Culture

Black Mirror: Darkness stares back

By Jamie Grant

Black Museum

Credit: theverge.com/Netflix

If you haven’t watched Charlie Brooker’s hit series ‘Black Mirror’ by now, you might be thankful to have escaped the beautiful trauma it renders on viewers. Gone is the catharsis that audiences have come to expect with modern drama – to quote Lemony Snicket: ‘not only is there no happy ending, there is no happy beginning and very few happy things in the middle.’

Six episodes offer unique and varying glimpses into the tangible and very-probable future that we could be occupying in our lifetimes; one where technology is king, ethics are for losers, and progress must come at any cost.

A common trope in dystopian fiction, across multiple mediums, is the idea of humanity’s scientific and technological development outpacing that of its moral compass, of its compassion. In the pre-computing era, these warnings were based on the very real, physical consequences of a Cold War turned hot, and the nuclear devastation that could snuff out humans on Earth. It’s a trope not without truth, especially in our grave post-truth political era.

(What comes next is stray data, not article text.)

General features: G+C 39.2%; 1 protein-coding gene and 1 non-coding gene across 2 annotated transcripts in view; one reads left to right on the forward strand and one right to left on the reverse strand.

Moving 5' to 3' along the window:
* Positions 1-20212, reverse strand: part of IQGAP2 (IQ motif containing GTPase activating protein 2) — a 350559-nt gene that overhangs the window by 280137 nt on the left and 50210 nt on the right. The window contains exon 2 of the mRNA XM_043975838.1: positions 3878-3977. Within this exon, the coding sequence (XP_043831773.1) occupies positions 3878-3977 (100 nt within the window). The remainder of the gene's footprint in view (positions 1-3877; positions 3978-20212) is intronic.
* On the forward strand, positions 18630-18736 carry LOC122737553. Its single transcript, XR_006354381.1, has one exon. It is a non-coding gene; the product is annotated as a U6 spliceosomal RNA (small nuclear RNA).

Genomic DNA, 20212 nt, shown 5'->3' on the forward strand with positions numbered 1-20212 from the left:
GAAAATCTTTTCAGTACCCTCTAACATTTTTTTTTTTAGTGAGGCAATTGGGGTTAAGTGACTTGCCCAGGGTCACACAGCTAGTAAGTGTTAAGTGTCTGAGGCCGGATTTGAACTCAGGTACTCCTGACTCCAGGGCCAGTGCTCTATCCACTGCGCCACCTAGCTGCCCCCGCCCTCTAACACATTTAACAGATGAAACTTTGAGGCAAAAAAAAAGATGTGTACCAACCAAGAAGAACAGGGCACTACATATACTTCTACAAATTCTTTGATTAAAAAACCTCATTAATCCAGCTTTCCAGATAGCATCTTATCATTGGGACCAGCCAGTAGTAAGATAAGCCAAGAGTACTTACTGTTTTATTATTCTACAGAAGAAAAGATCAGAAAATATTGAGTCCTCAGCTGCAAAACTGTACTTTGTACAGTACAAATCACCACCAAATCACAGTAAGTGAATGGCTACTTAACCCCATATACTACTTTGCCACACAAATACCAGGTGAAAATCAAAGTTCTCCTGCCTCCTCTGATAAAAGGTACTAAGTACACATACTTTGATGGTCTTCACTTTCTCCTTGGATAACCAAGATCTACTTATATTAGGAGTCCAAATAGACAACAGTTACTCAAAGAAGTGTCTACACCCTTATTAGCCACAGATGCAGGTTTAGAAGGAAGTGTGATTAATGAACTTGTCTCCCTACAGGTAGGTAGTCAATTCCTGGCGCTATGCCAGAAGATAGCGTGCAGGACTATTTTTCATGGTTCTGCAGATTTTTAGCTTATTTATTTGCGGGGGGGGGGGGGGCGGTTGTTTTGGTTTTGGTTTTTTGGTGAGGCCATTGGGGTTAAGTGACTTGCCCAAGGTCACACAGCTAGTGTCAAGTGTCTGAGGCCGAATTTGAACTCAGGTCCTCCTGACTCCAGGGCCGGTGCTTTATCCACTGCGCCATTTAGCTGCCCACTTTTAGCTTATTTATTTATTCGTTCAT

Nuclear weapons can be seen. Their visual effects are the highest evidence needed for their regulation, condemnation and control. It’s much harder to protest that which cannot be seen. These days, the threat from technology lies in what’s behind the screen. Algorithms aimed to snatching our attention for longer and longer. Facebook using the power of big data to manipulate emotions. ‘Dumb’ Artificial Intelligence which operates in ways even its creators can’t really explain or understand.

Social media and artificial intelligence, taken separately, each have the potential to alter our lives, societies and future far beyond what’s come before. Together, we’re in danger of eroding the very pillars of our democratic systems, of civic debate, discourse and the ability to find common ground.

In the past, the tools for participating in civic society – reading, writing and basic arithmetic – were openly taught in schools, and little changed in these skills across generations. Now social media has enabled the construction of the plurality of online bubbles that is gradually eroding our ability to seek truth, to find common purpose, and ultimately to work together.

Coupled with a widening generational and socio-economic gap between the tech-illiterate, the tech-literate and the engineers behind the silicon giants, and we’ve a serious problem for democracy on our hands.

Technological progress is not inherently good or evil. At least for now, humans can still shape application and impact. Will the future be as bleak as Black Mirror suggests? It very well could be. And that’s the scariest part of all.

Black Mirror Season 4 is available on Netflix.

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